The Beatitudes Explained by Silvia Vecchini is for independent readers in intermediate school. This book, available Tuesday, August 15, is a small booklet that breaks down the beloved teaching from Jesus’ Sermon on the Mount into lesson-sized pieces. Each Beatitude is related to other Gospel stories, events or parables. Readers then consider what Jesus is asking us to do, and read “Words to Live By” which come from Scripture or saints. Finally, the “Notebook” pages at the end of each section offer journal prompts about how we can better live the Beatitudes on a daily basis. This book is an excellent supplement for religious-education classes and would also be a good resource for families to work through together.
anointed
Anointed: Gifts of the Holy Spirit by Pope Francis (compiled by Jaymie Stuart Wolfe) is designed specifically for teens who are preparing for Confirmation or are newly Confirmed. Most of the book is comprised of quotes from Pope Francis’ Wednesday Audiences. These short quotes are laid out on colorful pages with energetic, eye-catching design. Grouped according to the Gifts of the Holy Spirit, the quotes are encouraging and inspiring. The final chapter is made up of prayers, many of which are Holy-Spirit centered. There is also a short introduction to Lectio Divina, a list of Bible verses to inspire prayer, and a list of relevant sections from the Catechism of the Catholic Church. I like the idea of gifting this book to teens at the beginning of their formal sacrament preparation so it can be used as a prayer resource for them as they ready their souls to receive the Holy Spirit. Visit Pauline Books to preview this book and download a free poster!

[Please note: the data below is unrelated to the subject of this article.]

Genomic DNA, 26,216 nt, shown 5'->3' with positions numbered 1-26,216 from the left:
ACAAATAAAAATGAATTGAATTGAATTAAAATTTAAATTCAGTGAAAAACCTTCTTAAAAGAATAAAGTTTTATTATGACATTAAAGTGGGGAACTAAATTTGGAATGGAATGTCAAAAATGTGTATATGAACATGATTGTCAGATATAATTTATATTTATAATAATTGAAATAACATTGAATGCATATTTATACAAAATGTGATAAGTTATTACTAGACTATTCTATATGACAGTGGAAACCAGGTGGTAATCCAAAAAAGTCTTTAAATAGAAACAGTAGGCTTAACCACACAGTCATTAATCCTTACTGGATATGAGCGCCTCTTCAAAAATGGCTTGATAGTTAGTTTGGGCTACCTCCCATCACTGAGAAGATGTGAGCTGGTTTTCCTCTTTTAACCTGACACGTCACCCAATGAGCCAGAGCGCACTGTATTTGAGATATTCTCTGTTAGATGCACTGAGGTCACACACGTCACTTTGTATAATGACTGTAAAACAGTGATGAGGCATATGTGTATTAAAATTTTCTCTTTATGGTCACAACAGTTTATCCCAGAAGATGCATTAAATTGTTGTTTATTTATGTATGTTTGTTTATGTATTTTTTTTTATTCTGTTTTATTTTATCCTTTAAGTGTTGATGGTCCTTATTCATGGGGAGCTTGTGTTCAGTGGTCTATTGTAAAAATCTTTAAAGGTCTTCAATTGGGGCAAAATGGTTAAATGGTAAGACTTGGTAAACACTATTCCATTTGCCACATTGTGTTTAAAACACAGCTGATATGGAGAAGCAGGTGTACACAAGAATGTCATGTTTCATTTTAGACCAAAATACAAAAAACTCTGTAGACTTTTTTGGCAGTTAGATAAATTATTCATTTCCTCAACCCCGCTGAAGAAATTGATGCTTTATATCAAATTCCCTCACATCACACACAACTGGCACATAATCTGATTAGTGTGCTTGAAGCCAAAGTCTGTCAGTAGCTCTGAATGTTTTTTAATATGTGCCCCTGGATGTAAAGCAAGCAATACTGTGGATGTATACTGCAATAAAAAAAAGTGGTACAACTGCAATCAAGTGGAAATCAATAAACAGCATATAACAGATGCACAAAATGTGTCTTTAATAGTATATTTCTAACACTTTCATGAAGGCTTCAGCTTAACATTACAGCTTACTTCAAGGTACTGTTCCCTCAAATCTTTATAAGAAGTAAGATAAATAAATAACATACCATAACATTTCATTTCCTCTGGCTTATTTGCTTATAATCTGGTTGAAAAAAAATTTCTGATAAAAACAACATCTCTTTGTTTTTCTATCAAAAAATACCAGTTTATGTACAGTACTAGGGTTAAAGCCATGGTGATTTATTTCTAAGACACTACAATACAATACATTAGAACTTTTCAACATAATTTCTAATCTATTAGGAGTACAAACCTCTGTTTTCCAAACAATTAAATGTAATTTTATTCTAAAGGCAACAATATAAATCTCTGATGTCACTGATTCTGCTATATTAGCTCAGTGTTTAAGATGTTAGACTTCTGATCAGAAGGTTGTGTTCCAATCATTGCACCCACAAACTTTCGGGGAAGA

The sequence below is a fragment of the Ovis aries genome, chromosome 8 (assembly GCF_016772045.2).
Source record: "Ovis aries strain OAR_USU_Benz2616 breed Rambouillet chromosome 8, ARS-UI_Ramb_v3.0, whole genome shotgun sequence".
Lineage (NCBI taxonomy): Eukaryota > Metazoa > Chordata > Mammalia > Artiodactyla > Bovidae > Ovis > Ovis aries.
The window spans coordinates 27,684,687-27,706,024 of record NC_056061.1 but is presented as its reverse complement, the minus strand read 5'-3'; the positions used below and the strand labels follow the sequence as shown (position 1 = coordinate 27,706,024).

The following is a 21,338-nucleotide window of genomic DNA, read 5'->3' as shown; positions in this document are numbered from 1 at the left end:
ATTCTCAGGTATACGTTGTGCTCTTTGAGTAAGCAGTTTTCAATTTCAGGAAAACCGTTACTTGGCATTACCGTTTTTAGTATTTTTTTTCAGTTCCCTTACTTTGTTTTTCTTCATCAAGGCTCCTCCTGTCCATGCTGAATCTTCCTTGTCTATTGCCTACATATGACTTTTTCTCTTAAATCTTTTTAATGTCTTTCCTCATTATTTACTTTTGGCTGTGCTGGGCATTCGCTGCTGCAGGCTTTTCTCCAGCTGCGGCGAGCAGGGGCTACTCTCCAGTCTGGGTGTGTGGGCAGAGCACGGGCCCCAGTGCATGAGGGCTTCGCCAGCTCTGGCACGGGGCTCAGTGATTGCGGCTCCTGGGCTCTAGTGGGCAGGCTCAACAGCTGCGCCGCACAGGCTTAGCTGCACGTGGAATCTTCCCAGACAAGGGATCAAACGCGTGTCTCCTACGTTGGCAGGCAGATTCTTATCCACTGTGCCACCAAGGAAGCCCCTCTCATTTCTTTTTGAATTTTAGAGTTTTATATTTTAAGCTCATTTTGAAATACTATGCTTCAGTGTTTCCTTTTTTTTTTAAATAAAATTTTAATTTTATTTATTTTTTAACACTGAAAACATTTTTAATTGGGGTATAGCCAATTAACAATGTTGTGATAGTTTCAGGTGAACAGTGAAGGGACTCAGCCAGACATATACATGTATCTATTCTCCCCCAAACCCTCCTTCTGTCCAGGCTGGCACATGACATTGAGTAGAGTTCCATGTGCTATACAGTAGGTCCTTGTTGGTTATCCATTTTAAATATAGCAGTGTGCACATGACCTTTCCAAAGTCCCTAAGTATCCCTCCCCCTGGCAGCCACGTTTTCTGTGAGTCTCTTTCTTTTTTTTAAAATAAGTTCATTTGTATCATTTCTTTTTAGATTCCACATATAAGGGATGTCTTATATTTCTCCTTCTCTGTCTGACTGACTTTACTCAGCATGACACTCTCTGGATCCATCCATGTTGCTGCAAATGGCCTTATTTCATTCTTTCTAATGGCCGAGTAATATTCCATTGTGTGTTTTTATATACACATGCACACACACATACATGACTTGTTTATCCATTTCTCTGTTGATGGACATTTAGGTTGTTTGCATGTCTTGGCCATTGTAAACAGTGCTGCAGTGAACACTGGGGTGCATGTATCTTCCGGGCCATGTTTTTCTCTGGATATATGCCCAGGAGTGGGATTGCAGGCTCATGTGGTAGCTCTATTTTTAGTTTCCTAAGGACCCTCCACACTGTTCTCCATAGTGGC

jesus speaks to you

 

A new Catholic coloring book from artist Veruschka Guerra, Jesus Speaks to You, provides a creative prayer outlet for fans of coloring books. Beautiful images inspired by Jesus’ words in Scripture fill the pages of this large-format book. My favorite design is an intricate botanical drawing inspired by the Parable of the Mustard Seed (but I reserve the right to change my mind about that as I keep coloring in this book!) You can download a free sample page from the coloring book along with a coupon code for a special offer through August 14.

Copyright 2017 Barb Szyszkiewicz, OFS
This post contains Amazon affiliate links; your purchase through these links helps support this blog. Thank you! I was given free review copies of these books, but no other compensation. Opinions expressed here are mine alone.

Barb's Book shelf blog title